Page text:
The review scored the relevance of the UK’s approach to youth unemployment as green-amber, meaning there was satisfactory achievement in most areas but partial achievement in others. The overall approach, to promote job creation through wider economic reforms and business stimulation, was deemed relevant to address the ‘demand-side’ problems inherent in the region: a lack of quality jobs on the scale required. However, the report also noted some UK investment in ‘supply-side’ solutions such as skills training which was less relevant and in contradiction to the findings on ‘what works’ in the literature review, including DFID’s own analysis.

In addition, the report did not find sufficient effort to tackle cultural barriers to youth employment, especially for women, for whom social and cultural norms are often the prime barrier to employment in many countries in MENA. Where the UK had invested in these barriers, programmes had demonstrated success, for example the Arab Women’s Enterprise Fund. Whilst many programmes cited improving stability in the region as an objective, ICAI noted that the evidence linking job creation for young people and improved political or social stability is weak.

The review scored the coherence of the UK’s approach as amber-red meaning there was unsatisfactory achievement in most areas, with some positive elements. The review found there is a good level of coordination across the UK departments working in this area, but that this is undermined by a lack of cross-disciplinary work between economic and conflict specialists, and a lack of technical capacity in offices without a strong contingent of former DFID staff. The aid watchdog observed that UK aid’s engagement with donor coordination on youth employment in the region was limited. Engagement with multilateral partners, in particular the World Bank, was better, but overall a greater focus on strategic partnerships rather than programme management would be beneficial.

The review also scored the effectiveness of the UK’s approach as amber-red. There were some successful interventions to support entrepreneurs and small and medium-sized enterprises and strong short-term results from cash-for-work programmes, but relatively weak employment results for large refugee-focused programmes, principally due to weak design of programming not taking adequate account of refugee needs. Results at a portfolio level were modest, despite some successful programmes. Monitoring, evaluation and learning systems were inadequate in a number of respects, and there were distinct failings to deliver on gender and social inclusion objectives.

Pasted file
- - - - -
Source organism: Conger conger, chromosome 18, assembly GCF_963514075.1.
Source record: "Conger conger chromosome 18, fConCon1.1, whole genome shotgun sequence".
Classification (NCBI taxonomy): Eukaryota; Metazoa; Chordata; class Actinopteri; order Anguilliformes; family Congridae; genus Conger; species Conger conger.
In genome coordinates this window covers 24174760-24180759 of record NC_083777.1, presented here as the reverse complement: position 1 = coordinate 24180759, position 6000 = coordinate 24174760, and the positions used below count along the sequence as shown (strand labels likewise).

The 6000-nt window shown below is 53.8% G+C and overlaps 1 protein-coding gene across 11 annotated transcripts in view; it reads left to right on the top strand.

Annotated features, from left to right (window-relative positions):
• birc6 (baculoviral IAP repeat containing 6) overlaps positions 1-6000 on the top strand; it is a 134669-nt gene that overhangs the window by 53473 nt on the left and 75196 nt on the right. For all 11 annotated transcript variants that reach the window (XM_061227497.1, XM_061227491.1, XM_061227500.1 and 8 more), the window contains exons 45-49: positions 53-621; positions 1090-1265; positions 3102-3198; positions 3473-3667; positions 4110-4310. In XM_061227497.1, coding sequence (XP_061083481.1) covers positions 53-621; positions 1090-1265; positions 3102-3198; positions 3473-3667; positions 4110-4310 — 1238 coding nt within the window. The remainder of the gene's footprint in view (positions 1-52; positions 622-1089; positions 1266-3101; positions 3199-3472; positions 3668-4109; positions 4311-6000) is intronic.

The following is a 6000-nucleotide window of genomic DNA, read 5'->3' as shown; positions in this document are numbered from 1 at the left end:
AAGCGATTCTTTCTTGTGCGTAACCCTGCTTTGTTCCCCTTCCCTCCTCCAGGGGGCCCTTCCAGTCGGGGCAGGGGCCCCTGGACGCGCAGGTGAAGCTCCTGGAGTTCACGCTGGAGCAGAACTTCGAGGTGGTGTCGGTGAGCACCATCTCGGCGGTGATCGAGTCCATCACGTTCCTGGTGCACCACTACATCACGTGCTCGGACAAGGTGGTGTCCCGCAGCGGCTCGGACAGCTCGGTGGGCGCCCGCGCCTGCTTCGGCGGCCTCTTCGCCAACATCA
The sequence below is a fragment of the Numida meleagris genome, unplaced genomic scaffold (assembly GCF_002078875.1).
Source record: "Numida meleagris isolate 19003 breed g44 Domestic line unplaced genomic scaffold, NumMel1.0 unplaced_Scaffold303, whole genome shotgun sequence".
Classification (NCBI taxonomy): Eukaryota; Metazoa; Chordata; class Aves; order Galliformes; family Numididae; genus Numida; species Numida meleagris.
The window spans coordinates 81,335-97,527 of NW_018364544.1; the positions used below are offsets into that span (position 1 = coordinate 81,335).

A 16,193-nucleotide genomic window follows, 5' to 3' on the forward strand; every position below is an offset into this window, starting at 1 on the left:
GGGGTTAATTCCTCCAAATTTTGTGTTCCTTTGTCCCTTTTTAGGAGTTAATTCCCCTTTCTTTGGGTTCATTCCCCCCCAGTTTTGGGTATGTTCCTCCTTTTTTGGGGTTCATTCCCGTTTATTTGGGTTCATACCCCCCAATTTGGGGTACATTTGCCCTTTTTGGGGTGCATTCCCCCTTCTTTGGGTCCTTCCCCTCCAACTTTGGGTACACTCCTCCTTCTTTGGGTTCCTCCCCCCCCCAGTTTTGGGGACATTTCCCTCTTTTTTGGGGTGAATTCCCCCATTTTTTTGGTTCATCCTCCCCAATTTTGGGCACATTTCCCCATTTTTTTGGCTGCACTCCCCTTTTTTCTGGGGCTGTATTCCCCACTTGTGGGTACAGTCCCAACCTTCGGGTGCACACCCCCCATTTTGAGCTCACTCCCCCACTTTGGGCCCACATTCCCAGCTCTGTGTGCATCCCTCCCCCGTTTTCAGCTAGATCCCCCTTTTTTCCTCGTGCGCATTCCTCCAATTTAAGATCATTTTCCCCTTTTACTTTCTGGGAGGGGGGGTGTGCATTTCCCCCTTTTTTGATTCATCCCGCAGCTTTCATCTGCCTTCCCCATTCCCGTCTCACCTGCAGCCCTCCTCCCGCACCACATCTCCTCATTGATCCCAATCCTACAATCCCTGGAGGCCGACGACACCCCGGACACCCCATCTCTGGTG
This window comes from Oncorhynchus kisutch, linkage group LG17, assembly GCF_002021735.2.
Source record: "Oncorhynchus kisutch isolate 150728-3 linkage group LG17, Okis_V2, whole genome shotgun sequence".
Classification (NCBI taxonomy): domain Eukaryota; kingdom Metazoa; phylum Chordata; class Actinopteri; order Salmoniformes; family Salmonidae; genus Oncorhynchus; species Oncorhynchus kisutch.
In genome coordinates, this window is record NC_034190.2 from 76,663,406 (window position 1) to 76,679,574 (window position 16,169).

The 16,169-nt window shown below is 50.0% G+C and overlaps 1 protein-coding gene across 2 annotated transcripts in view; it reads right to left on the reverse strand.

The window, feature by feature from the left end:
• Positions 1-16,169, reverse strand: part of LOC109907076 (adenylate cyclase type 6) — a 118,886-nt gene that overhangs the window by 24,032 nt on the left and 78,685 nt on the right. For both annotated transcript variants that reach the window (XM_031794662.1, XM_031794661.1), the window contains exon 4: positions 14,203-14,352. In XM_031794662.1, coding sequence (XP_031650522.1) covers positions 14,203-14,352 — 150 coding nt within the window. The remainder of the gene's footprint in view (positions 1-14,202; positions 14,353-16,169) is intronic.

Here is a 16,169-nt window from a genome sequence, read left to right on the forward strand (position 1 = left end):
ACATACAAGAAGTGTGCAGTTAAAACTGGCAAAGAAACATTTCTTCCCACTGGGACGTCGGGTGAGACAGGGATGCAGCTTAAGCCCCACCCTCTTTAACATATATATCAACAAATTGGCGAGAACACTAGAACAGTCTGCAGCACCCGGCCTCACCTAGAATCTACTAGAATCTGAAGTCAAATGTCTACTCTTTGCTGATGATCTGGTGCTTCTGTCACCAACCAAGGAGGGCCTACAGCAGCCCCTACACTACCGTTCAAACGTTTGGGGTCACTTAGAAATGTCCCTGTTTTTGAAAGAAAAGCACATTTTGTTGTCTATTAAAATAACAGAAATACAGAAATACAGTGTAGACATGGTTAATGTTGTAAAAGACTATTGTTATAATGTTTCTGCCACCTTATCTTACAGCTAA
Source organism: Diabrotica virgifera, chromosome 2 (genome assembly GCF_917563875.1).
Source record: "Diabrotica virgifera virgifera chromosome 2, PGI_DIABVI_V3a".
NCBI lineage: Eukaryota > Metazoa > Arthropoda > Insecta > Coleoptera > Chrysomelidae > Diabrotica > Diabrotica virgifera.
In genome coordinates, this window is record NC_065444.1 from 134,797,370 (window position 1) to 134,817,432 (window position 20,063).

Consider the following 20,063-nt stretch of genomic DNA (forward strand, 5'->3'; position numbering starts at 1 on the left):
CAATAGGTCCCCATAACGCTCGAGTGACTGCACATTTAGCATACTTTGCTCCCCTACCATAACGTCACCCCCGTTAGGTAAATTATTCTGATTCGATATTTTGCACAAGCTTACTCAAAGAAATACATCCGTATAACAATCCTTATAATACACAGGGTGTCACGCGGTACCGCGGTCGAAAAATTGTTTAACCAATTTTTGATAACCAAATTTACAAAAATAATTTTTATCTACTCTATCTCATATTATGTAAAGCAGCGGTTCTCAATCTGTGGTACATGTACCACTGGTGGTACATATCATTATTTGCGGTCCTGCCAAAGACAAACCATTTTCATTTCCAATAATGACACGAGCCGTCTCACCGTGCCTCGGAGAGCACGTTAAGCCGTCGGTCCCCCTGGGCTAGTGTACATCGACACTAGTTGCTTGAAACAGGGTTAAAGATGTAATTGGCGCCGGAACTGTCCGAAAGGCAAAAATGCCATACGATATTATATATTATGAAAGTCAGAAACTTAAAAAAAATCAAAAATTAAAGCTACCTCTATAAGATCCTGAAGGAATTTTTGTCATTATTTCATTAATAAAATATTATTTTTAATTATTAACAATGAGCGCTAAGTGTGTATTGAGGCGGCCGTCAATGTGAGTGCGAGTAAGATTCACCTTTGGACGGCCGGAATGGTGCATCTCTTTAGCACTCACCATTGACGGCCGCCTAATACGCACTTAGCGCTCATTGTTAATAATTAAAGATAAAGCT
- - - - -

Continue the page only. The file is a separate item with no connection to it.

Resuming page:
ICAI offers five recommendations in the report to help shape the forthcoming cross-government MENA strategy 2021-2030, to improve future youth employment programmes in the region, and to strengthen relationships with multilateral organisations:

  • Employment-related programmes should articulate clearly how they expect to contribute to job creation and economic development or address fragility, and ensure that these outcomes are monitored and evaluated.
  • When promoting employment through economic reform, FCDO should undertake complementary interventions to tackle the specific barriers to employment faced by target groups.
  • Employment-related programmes should be shaped by gender and social inclusion analysis, including of cultural barriers to the employment of women.
  • FCDO should routinely consult with the young people expected to benefit from its MENA programmes and use the feedback to shape programme design and implementation.
  • FCDO should strengthen its in-country partnerships with multilateral organisations by ensuring consistent strategic-level engagement.

 

Read the review